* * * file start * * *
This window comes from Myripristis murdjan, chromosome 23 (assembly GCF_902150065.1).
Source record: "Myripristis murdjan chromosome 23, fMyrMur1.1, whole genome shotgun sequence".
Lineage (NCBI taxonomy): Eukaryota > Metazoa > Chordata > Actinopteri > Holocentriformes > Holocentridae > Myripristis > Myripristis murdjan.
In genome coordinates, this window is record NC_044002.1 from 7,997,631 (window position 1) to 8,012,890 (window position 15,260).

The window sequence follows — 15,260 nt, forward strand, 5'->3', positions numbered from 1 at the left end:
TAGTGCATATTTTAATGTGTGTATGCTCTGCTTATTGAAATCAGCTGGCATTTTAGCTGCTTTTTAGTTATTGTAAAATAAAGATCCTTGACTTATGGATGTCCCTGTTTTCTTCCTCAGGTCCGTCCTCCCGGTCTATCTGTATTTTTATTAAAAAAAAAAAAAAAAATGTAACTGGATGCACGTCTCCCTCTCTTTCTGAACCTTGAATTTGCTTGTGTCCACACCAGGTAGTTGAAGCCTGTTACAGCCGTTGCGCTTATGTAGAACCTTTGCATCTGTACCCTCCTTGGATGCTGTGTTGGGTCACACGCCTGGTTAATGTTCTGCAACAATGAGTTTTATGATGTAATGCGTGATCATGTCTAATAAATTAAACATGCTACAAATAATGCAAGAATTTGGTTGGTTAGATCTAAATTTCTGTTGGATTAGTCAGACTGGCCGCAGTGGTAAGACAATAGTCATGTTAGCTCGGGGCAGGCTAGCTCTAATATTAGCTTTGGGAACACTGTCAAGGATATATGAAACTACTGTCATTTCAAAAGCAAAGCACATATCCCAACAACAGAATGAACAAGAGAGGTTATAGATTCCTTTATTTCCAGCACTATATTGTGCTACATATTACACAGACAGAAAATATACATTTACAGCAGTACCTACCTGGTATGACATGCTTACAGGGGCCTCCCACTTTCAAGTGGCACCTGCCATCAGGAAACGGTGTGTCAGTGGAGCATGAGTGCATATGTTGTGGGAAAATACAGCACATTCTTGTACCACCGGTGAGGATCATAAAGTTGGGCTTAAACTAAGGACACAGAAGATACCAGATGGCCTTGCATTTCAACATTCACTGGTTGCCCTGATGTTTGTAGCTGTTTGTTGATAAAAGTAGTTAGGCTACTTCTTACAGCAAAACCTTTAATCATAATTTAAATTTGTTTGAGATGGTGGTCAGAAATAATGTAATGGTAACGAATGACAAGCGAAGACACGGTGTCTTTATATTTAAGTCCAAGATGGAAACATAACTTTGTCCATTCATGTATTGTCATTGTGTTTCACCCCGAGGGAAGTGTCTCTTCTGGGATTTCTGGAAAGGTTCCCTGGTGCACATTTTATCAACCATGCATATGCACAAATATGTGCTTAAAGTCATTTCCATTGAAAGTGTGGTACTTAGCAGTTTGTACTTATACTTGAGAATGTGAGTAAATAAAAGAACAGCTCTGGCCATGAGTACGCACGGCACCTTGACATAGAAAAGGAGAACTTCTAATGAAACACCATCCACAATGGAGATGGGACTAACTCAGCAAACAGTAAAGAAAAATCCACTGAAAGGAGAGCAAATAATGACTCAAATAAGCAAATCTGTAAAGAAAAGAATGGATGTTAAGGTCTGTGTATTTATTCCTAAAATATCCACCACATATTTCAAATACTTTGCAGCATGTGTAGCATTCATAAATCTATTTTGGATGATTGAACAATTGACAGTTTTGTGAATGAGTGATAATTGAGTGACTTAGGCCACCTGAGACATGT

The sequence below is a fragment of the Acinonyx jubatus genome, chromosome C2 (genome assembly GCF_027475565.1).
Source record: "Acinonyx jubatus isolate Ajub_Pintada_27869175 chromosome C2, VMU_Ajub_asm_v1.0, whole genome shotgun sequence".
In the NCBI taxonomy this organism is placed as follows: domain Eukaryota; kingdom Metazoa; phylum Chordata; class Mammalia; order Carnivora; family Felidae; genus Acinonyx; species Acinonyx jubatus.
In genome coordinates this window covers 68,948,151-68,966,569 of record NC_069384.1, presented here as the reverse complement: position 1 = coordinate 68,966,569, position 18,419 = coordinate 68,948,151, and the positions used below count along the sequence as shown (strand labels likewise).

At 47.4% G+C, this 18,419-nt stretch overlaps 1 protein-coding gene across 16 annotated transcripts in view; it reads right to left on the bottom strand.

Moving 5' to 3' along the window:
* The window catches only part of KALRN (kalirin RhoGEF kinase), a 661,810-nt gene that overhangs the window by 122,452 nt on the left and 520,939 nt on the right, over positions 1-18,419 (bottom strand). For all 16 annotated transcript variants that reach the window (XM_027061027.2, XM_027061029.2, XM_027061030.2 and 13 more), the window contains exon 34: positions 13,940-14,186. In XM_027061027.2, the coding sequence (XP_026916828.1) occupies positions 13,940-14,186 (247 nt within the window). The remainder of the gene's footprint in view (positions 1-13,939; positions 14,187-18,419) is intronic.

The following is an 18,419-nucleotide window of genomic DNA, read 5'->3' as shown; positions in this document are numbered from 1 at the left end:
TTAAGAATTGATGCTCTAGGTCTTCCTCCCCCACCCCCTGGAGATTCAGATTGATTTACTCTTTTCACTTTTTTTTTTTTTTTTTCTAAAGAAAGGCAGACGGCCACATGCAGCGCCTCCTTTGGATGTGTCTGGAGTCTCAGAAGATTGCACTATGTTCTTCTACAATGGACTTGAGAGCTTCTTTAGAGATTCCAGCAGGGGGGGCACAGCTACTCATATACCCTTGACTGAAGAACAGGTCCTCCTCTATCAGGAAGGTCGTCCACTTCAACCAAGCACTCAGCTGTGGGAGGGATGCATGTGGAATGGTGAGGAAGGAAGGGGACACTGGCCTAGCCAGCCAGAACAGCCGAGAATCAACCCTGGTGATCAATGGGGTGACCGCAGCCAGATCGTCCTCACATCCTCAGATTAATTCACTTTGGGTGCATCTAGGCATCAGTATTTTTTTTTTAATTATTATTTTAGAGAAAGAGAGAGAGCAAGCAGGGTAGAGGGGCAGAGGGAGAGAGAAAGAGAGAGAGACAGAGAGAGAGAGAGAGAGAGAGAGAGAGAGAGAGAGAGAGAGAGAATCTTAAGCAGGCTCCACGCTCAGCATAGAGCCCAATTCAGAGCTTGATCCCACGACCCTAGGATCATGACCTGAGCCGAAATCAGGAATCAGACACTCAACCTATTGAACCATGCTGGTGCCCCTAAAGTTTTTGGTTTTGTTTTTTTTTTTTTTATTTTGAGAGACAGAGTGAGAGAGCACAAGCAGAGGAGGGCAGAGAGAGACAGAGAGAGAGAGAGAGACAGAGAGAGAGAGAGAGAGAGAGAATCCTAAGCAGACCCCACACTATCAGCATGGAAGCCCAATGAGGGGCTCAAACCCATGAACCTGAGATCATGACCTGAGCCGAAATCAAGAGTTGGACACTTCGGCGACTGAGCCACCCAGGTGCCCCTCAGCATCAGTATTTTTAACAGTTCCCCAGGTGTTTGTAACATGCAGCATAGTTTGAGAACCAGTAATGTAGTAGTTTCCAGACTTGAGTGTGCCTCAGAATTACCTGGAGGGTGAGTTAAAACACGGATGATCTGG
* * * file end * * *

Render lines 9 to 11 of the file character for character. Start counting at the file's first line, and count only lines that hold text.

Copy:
In the NCBI taxonomy this organism is placed as follows: domain Eukaryota; kingdom Metazoa; phylum Chordata; class Mammalia; order Carnivora; family Felidae; genus Acinonyx; species Acinonyx jubatus.
In genome coordinates this window covers 68,948,151-68,966,569 of record NC_069384.1, presented here as the reverse complement: position 1 = coordinate 68,966,569, position 18,419 = coordinate 68,948,151, and the positions used below count along the sequence as shown (strand labels likewise).

At 47.4% G+C, this 18,419-nt stretch overlaps 1 protein-coding gene across 16 annotated transcripts in view; it reads right to left on the bottom strand.